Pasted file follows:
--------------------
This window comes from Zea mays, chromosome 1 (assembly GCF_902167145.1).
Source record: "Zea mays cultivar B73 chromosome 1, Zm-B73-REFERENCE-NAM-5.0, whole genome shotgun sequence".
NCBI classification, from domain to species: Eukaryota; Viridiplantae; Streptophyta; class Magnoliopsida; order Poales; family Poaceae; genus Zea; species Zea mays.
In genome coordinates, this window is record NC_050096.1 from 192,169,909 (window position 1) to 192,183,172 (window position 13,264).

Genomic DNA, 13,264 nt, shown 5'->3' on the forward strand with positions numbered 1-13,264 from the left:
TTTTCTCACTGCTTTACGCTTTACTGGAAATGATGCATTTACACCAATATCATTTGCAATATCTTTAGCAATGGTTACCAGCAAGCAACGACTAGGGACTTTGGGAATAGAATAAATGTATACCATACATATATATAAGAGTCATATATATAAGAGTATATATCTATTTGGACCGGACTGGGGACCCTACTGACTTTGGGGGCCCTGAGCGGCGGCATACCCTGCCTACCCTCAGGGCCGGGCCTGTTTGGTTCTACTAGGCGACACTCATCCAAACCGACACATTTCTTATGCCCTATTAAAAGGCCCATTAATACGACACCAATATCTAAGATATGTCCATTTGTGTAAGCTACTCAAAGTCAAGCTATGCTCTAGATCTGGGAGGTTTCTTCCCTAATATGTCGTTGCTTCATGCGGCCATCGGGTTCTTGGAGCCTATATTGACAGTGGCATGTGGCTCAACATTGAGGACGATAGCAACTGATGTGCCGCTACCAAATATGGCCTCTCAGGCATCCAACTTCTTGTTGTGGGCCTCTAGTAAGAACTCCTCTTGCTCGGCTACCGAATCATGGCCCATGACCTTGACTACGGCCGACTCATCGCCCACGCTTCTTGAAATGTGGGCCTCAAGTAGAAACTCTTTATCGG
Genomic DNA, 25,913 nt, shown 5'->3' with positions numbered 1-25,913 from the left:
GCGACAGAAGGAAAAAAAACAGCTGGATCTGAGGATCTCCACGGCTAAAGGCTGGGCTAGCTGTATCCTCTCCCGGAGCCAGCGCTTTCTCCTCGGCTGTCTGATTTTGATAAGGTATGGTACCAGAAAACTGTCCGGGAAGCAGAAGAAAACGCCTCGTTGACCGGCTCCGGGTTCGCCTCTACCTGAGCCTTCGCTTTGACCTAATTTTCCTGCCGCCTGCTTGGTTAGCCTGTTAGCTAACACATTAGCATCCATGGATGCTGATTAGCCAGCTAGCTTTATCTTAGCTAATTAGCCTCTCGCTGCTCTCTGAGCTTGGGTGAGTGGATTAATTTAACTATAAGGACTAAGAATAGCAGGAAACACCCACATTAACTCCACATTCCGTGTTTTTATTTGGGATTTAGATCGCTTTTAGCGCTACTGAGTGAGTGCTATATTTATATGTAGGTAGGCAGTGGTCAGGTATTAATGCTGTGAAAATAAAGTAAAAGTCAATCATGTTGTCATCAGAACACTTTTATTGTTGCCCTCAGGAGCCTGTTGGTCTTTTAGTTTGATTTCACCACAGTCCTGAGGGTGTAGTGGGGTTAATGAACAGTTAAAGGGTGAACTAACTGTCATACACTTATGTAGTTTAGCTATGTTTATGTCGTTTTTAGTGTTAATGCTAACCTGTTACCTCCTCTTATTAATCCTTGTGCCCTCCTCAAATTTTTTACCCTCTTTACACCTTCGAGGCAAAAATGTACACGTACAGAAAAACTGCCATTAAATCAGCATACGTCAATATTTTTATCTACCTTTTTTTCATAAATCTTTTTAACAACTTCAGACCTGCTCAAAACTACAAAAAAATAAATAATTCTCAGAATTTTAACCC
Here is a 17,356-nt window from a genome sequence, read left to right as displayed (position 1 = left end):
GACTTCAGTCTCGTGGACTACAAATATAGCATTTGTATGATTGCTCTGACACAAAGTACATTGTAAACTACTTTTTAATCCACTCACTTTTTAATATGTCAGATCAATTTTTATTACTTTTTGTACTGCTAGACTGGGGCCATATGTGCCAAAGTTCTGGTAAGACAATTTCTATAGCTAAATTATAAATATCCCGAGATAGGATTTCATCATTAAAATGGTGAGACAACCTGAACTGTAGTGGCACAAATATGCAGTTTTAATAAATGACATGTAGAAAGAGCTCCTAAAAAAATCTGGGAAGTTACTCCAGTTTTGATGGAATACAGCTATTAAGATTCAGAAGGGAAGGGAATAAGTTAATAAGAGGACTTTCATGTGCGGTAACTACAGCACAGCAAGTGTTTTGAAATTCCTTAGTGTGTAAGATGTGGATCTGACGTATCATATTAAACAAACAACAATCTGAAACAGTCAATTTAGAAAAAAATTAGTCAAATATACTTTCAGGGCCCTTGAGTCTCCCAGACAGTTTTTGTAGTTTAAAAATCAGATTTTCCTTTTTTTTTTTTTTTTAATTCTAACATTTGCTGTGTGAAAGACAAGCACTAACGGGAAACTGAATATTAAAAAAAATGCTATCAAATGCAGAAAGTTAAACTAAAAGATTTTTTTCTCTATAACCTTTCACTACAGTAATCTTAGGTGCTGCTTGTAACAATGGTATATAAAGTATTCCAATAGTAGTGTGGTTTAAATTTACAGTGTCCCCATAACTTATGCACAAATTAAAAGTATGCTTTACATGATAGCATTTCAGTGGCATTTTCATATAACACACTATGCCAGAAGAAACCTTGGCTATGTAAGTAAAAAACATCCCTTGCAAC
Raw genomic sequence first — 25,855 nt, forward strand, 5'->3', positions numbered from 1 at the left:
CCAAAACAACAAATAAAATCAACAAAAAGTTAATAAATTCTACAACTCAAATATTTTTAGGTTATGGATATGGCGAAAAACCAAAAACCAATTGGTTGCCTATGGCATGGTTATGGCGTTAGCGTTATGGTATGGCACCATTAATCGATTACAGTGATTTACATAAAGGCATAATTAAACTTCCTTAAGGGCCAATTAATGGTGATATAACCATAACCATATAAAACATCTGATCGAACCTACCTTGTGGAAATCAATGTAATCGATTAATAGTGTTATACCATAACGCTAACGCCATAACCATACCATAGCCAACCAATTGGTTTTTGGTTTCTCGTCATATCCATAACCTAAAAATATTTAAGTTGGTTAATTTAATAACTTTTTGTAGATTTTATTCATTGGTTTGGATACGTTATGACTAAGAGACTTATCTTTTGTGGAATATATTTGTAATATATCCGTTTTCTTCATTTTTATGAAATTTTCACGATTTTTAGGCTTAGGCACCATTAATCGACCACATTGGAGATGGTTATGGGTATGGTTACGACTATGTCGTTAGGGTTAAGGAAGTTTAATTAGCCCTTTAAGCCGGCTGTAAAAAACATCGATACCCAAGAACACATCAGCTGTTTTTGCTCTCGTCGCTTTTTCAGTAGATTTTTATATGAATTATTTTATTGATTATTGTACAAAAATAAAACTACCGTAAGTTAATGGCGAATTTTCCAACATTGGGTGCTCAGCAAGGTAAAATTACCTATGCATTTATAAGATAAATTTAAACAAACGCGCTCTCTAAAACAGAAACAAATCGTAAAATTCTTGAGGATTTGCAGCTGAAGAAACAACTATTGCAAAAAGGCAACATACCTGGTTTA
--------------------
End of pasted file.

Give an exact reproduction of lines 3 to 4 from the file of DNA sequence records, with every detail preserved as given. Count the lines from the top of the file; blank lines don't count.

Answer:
NCBI classification, from domain to species: Eukaryota; Viridiplantae; Streptophyta; class Magnoliopsida; order Poales; family Poaceae; genus Zea; species Zea mays.
In genome coordinates, this window is record NC_050096.1 from 192,169,909 (window position 1) to 192,183,172 (window position 13,264).